(Sexual Swimmers)

2 Related Work

The blossoming field of Artificial Life (Langton, 89) includes contributions from many disciplines. Computer animation techniques which complement traditional animated scripting with autonomous agents have made possible complex life-like systems composed of many distributed elements (Reynolds, 87). Physically-based modeling techniques and virtual motor control systems inspired by real animals are used to automate many of the subtle, hard-to-design nuances of animal motion (Badler, 91). In task-level animation, (Zeltzer, 91), and the space-time constraints paradigm, (Witkin and Kass, 88), these techniques allow an animator to direct an autonomous agent on a higher level.

Genetic algorithms (Holland, 75), (Goldberg, 89) have been applied towards artificial evolution of goal-directed motion in physically-based animated figures (Ventrella, 90). These include techniques for evolving stimulus-response mechanisms for locomotion (Ngo and Marks, 93), and for morphological variation in 3D forms (Sims, 94-1, 94-2), (Ventrella, 94). These techniques have been developed most comprehensively in the virtual creatures of Sims, through genetic programming (Koza, 92), and include evolution of locomotion in viscous fluids. An extensive model of fish locomotion, with perception and learning has been developed by Terzopoulos (94), and generates beautifully realistic animations.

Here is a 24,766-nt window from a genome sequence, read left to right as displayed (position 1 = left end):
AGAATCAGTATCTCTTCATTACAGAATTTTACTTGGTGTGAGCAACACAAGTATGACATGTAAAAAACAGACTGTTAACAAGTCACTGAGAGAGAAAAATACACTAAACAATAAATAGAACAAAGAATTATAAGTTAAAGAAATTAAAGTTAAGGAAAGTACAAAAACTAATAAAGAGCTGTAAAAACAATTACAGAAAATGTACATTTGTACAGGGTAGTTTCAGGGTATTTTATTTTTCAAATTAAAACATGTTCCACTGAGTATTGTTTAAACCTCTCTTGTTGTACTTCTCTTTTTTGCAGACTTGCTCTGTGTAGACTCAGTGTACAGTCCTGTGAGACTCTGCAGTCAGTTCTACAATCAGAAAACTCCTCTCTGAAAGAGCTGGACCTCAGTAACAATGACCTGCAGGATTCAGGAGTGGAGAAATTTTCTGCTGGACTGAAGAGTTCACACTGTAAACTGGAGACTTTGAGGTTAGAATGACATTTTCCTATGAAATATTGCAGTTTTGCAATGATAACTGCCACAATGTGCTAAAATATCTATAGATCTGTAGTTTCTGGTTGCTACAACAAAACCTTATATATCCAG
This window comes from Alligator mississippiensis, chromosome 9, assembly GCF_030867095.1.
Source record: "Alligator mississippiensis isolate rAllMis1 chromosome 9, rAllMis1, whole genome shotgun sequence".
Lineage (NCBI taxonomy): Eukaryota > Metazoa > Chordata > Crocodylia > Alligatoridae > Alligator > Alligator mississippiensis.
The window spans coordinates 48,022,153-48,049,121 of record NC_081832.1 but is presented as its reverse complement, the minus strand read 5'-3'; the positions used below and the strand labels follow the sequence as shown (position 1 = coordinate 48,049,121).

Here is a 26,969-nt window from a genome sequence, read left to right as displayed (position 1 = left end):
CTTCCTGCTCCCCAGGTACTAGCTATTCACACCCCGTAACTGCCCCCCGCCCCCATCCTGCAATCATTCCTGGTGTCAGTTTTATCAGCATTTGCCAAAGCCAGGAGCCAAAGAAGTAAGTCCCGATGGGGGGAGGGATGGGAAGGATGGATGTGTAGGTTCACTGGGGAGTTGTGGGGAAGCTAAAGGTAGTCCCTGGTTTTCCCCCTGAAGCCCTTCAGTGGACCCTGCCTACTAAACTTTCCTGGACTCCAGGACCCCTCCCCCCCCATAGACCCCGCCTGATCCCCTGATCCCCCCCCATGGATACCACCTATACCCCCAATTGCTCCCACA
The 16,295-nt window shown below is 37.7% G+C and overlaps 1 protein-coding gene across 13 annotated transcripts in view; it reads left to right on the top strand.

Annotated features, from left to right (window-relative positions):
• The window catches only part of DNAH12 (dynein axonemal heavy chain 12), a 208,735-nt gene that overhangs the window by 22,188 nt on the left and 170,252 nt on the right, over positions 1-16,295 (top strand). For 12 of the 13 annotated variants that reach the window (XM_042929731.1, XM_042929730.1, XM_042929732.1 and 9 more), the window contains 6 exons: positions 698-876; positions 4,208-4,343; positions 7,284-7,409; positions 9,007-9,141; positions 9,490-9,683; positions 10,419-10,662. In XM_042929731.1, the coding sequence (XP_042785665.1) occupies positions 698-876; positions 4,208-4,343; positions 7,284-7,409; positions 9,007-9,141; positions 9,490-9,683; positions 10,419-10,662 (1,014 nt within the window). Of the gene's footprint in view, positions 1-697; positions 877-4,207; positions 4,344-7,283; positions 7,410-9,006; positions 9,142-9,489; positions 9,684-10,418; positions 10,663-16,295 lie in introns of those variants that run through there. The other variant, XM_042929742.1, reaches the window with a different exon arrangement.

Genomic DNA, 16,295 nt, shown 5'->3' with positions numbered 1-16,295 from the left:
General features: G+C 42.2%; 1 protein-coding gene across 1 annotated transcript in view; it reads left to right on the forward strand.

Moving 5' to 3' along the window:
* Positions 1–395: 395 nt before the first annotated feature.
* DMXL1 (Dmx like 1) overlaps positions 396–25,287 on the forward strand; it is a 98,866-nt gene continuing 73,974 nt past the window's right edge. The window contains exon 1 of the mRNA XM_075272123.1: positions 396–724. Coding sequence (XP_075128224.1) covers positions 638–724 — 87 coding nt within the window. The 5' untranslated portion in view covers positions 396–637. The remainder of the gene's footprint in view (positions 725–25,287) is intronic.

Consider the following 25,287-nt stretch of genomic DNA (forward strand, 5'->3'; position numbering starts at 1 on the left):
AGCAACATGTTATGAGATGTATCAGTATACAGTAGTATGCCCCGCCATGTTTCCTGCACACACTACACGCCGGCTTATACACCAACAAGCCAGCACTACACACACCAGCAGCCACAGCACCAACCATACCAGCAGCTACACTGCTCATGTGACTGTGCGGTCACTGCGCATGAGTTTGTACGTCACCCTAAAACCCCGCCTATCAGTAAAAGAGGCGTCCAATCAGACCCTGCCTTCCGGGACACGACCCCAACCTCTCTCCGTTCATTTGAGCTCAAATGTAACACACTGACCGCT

The modeling of adaptive organisms imbedded in artificial ecosystems takes genetic algorithms a step further towards a Darwinian definition of fitness by allowing reproduction to occur spontaneously (Ray, 91). "Electronic primordial soups" involving spatiality, such as Yaeger's Polyworld (94), demonstrate artificial ecosystems in which mating, eating, learning, and even social behaviors, evolve within the simulated world.

Todd and Miller (91) have demonstrated how assortative sexual selection can drive a population to have arbitrary phenotypic features, above and beyond the features resulting from natural selection. They demonstrated how mate preference mechanisms could result in sympatric populations - breaking off into distinct non-interbreeding groups.


3 The Swimmer World

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